So we’re off to the races!
Our federal election is underway, after weeks and months of pre-election skirmishes.
And Canadians have less than six weeks to make up their minds on whether they’re going to vote – and for whom. In many cases, voters make that decision based on which party leader they prefer, regardless of who their local candidates might be.
Even so, let us hope this election campaign will be more about issues, initiatives and programs – and less about personal attacks.
And clearly, there’s no lack of issues. Within minutes of the election announcement, one party leader identified one issue that’s certainly top-of-mind in the area.
Canada has a national opioid crisis, and we urgently need a national response that’s effective and sustained. Local initiatives must be part of that response.
But this is a highly visible emergency in countless cities across North America. And in Canada, many cities are far behind in creating facilities and programs that can help men and women survive and recover.
Worse, it’s not just an urban problem – and few towns or rural areas have any resources to combat this scourge. So a comprehensive, nation-wide initiative is imperative; other nations have shown how effective that can be.
Of course, there are many more issues at stake. Many Canadians, alarmed at the destruction being caused by climate change – including our Arctic regions – are demanding more leadership on greenhouse gases and related environmental concerns.
At the same time, many Albertans are worried about the future of their fossil fuel industry as car makers and entire nations are shifting to low-impact renewable energy sources.
How can a national government assist in that potentially wrenching transition?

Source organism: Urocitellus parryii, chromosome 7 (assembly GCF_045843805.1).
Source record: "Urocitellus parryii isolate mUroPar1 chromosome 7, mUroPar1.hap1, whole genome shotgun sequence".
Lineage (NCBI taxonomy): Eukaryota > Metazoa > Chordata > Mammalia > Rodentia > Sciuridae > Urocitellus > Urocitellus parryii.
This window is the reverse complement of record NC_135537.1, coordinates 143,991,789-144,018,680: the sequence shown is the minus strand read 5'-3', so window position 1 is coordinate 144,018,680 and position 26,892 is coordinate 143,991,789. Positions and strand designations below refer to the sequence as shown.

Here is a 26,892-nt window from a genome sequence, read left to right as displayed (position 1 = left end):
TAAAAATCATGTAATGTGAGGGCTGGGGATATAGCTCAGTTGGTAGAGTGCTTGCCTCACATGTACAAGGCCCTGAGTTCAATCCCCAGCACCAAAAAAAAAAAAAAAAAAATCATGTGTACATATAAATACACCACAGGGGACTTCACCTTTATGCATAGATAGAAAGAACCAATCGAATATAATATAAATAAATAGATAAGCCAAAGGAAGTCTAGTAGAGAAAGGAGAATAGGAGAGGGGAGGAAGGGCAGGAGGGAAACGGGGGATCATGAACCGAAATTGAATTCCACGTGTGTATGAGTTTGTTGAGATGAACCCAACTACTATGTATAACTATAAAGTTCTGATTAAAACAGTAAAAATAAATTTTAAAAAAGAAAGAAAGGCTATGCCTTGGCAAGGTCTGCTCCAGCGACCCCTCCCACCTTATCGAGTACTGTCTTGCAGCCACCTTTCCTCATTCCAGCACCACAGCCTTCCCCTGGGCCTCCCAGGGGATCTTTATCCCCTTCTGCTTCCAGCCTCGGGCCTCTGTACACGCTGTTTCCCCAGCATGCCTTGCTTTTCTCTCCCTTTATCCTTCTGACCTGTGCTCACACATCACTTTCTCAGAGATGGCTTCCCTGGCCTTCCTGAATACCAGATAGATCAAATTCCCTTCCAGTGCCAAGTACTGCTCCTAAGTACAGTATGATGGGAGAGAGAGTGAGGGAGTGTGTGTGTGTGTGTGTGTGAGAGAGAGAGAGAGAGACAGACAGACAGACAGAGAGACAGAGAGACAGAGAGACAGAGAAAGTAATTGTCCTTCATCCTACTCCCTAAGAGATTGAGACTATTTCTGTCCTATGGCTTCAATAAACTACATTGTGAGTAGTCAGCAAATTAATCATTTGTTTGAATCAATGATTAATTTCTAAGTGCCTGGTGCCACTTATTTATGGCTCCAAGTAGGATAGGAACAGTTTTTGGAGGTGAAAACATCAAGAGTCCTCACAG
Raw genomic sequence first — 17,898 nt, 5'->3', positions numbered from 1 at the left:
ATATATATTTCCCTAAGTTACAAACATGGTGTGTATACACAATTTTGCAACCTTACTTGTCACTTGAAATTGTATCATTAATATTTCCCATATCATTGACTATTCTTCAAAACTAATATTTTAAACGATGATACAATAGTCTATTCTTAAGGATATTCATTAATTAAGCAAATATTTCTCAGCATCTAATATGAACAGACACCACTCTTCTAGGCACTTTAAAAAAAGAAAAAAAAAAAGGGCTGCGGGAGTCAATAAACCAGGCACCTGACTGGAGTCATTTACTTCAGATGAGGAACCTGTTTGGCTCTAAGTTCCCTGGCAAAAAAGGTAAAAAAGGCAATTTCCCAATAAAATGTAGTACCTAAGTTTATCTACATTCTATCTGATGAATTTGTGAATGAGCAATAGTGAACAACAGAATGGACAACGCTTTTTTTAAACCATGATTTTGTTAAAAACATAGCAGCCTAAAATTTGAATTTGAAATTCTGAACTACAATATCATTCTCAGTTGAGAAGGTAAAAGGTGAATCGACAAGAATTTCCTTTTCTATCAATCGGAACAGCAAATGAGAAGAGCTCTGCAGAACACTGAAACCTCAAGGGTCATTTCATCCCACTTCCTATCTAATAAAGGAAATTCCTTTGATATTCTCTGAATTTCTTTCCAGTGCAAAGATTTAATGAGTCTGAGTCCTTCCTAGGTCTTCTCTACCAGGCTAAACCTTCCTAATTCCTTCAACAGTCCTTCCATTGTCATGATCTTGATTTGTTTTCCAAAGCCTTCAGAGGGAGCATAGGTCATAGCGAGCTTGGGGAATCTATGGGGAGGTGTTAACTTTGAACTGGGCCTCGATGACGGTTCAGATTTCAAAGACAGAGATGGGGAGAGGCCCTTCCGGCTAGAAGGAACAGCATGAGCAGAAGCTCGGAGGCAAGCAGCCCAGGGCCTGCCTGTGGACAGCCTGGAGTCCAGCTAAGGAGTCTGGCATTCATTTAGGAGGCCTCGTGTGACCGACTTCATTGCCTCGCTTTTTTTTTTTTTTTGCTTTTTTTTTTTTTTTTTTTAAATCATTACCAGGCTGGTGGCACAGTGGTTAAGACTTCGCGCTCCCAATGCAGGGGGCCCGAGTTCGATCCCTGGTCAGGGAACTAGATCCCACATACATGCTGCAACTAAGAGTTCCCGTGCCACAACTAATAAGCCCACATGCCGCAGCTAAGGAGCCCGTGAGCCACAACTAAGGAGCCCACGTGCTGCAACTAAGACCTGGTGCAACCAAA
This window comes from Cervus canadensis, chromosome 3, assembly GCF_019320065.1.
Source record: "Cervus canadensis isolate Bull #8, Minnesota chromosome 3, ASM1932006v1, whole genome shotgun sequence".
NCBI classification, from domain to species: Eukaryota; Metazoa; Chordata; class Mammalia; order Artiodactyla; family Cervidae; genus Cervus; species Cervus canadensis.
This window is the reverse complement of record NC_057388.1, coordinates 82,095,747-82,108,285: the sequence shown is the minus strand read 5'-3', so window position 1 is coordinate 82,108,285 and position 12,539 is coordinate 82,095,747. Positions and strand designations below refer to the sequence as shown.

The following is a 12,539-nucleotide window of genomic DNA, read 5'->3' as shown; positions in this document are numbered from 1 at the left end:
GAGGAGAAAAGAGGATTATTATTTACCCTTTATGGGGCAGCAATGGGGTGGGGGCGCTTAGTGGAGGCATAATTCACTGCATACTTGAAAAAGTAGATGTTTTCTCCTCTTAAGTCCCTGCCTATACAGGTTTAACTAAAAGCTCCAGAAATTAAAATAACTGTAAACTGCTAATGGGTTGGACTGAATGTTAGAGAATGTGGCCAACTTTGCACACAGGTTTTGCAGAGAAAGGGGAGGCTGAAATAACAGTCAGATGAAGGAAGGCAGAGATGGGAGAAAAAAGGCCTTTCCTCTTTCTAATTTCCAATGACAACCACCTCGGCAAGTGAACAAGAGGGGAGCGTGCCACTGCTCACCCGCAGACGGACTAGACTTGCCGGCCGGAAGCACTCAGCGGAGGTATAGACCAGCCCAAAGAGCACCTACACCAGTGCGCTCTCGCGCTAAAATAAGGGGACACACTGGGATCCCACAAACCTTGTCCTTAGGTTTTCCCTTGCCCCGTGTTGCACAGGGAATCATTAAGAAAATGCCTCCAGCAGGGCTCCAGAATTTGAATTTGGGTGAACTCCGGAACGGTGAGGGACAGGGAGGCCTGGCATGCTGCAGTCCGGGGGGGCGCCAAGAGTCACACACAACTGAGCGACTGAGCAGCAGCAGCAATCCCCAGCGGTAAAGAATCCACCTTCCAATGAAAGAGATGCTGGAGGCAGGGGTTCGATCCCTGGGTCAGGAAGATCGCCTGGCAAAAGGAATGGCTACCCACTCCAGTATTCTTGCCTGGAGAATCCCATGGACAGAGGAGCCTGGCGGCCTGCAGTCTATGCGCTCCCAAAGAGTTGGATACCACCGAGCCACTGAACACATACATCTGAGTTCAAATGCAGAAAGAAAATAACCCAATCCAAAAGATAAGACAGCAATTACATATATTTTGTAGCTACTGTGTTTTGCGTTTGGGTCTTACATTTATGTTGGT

And with Canadians paying some of the highest prescription drug prices among the world’s “developed” nations, how will the federal government respond as more and more Canadians heading into retirement rely on medications to remain active and healthy?
Yes, we face still more challenges: selling our farm products to China; ensuring safe housing for all Canadians – not just the nebulous “middle class”; and responding effectively to the devastating report on murdered and missing indigenous girls and women.
You and many voters could add even more pressing problems to that list, issues where a national government would be able to take effective action. Indeed, those should be raised at upcoming election forums, and when candidates or campaigners come to your door.
In short, there are many issues on the table during this and every national election. And now is certainly the time to raise them, and ask for candidates’ promises to bring them to their party policymakers’ attention.
That, for many Canadians, is what our elections should be about. How the parties and their leaders respond should help inform our decision on who gets our vote.
Smear campaigns, partisan robo-calls, online disinformation or attempts at character “assassination” should have no place in the electoral process. They serve only to alienate voters, create distrust of our democracy and reduce some campaigns to the level of a back-alley brawl.
As informed voters, let’s insist that men and women running for elected office focus on the issues that are facing us and our fellow Canadians across the nation.
We’re looking for solutions, not slander.